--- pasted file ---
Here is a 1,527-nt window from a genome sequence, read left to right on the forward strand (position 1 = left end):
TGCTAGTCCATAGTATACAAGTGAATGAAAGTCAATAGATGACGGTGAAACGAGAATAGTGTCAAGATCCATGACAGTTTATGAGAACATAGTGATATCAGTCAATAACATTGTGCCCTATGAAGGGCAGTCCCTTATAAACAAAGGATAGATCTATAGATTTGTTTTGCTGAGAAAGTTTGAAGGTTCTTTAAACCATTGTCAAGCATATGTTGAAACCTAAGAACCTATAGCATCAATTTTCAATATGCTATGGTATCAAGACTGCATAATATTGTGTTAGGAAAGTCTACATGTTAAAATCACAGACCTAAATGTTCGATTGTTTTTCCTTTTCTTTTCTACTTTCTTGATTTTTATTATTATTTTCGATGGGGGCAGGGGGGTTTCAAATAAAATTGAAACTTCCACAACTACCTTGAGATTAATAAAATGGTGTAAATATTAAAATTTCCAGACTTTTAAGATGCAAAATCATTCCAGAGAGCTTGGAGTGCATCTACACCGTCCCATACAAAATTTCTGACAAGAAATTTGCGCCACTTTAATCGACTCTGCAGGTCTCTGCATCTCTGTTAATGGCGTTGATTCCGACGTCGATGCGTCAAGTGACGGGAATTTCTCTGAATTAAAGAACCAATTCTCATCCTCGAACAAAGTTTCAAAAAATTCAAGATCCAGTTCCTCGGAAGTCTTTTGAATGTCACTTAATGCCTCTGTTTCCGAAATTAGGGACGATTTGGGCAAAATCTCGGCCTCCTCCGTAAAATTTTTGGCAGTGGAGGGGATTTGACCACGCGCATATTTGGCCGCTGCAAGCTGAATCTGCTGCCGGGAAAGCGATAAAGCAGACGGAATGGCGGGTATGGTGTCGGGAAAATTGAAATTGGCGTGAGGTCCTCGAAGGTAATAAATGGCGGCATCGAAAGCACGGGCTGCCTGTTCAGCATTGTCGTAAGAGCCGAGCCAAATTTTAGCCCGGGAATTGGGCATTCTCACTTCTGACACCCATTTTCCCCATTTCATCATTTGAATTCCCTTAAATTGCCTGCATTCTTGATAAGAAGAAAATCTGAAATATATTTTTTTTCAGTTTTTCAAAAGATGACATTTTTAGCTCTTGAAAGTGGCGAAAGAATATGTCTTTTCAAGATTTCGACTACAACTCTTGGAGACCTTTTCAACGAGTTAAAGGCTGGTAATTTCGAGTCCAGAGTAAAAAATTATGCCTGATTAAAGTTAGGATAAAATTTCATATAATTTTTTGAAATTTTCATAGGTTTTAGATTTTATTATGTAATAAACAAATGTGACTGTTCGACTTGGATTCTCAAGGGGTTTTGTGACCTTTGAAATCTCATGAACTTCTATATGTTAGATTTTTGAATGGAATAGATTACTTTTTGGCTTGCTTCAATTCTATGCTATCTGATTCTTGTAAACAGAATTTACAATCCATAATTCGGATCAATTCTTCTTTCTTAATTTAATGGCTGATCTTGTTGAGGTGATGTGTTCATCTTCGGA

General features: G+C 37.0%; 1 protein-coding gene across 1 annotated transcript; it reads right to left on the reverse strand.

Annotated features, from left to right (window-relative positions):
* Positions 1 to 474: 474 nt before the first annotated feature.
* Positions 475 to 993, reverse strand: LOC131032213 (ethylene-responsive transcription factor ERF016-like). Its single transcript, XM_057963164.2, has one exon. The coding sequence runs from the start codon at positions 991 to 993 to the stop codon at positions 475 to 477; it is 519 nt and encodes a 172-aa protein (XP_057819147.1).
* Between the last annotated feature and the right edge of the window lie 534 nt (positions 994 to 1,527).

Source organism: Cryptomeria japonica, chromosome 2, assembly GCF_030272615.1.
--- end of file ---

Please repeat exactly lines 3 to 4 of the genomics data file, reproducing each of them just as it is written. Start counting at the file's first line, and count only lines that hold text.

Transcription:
General features: G+C 37.0%; 1 protein-coding gene across 1 annotated transcript; it reads right to left on the reverse strand.

Annotated features, from left to right (window-relative positions):